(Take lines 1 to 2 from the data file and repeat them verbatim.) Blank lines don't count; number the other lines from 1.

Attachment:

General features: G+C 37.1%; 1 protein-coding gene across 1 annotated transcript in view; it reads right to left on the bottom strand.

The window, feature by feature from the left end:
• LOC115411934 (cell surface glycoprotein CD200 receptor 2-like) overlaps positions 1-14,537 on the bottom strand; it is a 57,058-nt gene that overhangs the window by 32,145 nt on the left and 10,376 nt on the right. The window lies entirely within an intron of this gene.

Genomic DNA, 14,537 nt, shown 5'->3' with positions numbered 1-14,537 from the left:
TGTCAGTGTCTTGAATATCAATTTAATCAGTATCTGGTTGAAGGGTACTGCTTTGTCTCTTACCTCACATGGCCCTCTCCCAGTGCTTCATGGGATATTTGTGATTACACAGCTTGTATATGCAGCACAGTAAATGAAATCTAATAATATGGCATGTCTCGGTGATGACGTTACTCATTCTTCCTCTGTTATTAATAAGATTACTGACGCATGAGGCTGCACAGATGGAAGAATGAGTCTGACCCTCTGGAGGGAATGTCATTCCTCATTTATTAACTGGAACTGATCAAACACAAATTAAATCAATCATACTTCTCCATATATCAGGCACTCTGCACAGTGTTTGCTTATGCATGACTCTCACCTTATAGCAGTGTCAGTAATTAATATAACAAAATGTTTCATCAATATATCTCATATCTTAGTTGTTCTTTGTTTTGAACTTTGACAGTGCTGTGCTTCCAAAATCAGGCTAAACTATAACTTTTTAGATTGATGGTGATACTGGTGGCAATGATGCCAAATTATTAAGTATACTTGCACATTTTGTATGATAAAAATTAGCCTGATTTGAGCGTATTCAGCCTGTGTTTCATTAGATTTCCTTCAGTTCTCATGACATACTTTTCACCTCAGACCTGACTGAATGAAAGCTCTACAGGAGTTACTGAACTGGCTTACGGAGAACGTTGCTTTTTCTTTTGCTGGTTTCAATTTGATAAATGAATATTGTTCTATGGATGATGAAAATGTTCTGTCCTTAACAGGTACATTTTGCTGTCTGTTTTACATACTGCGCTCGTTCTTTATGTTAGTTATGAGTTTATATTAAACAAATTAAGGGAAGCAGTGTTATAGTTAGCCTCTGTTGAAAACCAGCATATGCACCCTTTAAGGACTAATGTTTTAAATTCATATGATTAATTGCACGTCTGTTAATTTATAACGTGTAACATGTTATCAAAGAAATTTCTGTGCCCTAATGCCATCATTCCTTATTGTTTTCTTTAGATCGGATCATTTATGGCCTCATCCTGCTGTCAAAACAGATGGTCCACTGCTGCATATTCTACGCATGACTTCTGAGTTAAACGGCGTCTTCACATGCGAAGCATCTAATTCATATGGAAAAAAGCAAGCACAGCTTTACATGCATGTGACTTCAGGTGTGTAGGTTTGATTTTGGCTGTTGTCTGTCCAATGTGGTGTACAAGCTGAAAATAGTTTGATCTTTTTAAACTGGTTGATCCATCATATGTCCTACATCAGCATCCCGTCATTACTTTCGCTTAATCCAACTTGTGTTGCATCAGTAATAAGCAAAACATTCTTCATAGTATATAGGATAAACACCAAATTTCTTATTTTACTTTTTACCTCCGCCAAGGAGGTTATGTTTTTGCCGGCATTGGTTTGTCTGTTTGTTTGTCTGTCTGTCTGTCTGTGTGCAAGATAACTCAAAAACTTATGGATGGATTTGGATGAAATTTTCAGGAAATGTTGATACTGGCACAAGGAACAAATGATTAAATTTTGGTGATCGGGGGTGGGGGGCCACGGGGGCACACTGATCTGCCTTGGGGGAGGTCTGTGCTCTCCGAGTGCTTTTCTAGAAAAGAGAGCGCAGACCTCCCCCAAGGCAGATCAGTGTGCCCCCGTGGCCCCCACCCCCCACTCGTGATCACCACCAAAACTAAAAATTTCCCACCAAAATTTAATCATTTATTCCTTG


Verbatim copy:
General features: G+C 37.1%; 1 protein-coding gene across 1 annotated transcript in view; it reads right to left on the bottom strand.

The window, feature by feature from the left end: